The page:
/ MADHYA PRADESH
by Lambai and Mehtab Singh
It’s a story of empty promises, corruption and police brutality. It took place in Ghoda village in Madhya Pradesh, where some Bhilala and Bhil Tribals are living. Like most Tribals, they live from farming and the land that nourishes them is in their possession for generations. But as their families increased, they needed more land for farming and grazing their cattle. So, they slowly started using the forest land, nearby Ghoda, which was not being used at that time. About 20 tribal people together occupied 120 bighas (a bigha is less than an acre) of forest land.
The Forest Department disapproved of that development. Just at the time, when the Tribals started sowing jawar, soya bean and sesame, it sent Choku Bhai, the leader of the Patel community to Ghoda. Along with others of his community, he moved into the fields of the tribals and destroyed all their crops. The Tribals tried to save as much of their crops as possible, but they were thoroughly outnumbered and brutally beaten by the intruders.
The Police seemed to cooperate with Choku Bhai and the Forest Department and arrested 4 people who defended their crops. For eight days they were held in Badwani jail. To be released, they had to pay 30 thousand rupees to the range officer. The Tribals in return, made a case against those who had beaten them and destroyed their crops. Only 4 people were charged. That case is continuing. The Forest land was again occupied by the Tribals after that incident, but they could not farm on the land for almost a year.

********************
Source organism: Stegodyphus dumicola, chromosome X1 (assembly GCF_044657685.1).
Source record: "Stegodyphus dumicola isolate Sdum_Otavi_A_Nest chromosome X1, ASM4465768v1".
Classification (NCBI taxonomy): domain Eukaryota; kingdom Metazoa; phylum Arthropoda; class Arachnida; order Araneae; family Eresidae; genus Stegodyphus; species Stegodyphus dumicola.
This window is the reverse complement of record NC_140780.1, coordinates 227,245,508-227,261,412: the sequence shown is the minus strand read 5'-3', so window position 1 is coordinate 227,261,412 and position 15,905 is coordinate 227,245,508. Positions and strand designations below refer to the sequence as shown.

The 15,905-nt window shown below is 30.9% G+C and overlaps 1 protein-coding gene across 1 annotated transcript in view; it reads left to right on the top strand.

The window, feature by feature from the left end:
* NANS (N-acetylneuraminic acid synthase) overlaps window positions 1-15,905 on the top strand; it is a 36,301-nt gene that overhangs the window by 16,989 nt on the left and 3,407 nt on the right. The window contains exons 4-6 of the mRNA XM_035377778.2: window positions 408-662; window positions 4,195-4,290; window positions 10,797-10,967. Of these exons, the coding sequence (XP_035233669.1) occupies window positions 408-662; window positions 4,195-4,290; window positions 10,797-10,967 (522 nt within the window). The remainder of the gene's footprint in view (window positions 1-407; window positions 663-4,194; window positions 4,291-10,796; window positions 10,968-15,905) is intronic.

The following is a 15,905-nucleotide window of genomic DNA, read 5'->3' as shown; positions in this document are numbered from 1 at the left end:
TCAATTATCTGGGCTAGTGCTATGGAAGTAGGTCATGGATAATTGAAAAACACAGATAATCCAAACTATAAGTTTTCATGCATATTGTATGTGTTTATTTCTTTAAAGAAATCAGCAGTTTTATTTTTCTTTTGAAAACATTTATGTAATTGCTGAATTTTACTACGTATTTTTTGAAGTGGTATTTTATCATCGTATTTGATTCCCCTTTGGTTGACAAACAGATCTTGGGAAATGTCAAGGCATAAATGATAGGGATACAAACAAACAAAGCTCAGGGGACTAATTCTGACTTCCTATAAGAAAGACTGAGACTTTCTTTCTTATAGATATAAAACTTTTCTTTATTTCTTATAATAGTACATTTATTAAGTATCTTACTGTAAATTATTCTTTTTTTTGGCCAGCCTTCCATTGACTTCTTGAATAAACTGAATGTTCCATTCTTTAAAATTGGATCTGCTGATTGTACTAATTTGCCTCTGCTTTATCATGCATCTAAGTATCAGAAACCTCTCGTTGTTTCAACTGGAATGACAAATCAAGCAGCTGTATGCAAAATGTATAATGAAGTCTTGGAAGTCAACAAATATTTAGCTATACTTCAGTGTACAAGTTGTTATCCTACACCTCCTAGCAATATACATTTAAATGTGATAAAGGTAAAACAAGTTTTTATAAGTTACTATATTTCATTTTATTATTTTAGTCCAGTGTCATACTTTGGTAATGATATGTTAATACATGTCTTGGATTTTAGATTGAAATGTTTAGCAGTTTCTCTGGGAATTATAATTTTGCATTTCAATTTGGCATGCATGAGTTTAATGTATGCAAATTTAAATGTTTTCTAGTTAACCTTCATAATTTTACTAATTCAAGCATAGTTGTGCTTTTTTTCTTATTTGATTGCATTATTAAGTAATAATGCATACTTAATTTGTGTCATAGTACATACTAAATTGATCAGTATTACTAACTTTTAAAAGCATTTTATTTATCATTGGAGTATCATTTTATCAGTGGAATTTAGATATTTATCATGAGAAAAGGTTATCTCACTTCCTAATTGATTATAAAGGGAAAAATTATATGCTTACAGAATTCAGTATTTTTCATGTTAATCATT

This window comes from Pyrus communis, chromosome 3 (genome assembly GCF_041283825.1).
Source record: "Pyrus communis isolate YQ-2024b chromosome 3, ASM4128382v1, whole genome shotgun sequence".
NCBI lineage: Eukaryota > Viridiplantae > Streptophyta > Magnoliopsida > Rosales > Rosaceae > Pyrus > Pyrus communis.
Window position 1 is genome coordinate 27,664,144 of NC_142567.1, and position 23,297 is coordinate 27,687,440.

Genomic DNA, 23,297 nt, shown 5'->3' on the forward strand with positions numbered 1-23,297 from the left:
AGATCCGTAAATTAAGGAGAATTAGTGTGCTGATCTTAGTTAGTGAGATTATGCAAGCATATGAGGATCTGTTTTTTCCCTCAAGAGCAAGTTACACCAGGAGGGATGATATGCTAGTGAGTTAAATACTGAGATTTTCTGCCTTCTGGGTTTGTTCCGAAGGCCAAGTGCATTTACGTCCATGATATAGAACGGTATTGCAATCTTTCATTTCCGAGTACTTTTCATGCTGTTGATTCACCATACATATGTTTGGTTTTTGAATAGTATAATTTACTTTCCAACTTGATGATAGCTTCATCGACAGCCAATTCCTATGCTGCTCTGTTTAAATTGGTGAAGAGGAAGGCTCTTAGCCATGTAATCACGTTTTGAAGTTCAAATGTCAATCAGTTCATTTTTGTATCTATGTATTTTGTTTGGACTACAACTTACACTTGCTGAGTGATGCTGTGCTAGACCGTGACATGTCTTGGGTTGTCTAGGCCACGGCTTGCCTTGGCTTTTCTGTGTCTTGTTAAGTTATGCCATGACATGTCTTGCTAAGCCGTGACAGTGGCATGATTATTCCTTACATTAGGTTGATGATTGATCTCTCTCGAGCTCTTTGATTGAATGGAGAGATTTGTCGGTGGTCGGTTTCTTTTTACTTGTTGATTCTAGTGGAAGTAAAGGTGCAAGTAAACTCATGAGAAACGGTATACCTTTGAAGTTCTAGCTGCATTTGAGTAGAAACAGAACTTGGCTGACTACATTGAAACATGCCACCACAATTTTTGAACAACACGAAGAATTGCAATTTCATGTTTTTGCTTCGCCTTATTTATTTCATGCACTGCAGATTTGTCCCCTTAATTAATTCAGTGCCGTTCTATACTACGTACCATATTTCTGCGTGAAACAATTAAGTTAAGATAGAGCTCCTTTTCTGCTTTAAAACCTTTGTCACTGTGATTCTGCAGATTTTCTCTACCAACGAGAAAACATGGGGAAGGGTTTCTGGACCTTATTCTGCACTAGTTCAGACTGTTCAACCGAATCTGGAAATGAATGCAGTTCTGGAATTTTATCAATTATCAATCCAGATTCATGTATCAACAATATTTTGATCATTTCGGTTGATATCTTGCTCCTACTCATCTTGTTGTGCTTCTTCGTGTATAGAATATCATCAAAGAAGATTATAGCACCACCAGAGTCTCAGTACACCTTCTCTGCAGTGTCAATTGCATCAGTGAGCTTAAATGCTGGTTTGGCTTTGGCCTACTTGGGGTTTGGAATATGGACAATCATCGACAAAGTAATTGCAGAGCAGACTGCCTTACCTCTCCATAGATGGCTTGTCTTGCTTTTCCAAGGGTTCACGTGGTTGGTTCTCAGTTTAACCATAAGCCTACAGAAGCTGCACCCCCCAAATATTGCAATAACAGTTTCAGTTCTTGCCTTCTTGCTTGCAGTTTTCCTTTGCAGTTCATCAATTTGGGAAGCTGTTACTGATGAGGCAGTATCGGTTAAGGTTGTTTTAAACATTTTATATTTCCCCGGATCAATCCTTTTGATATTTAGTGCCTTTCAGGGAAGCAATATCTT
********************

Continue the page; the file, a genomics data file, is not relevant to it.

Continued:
At an Ekta Parishad Conference in 2008, the Chief Minister of Madhya Pradesh, Shivraj Singh Chouhan promised that everything taken away from the tribals, including their dignity and respect would be restored (Saman and Samman Ki Wapsi). But to the disappointment of the people of Ghoda the forest officers came again to their land and took away their farming tools, after the empty promises of the Chief Minister. Nothing was returned by the government.
Ekta Parishad has filed 20 claims. But no progress has been made. The tribals continue to occupy the land and farm it. They say that they have struggled so far and will continue until they get their right to their land.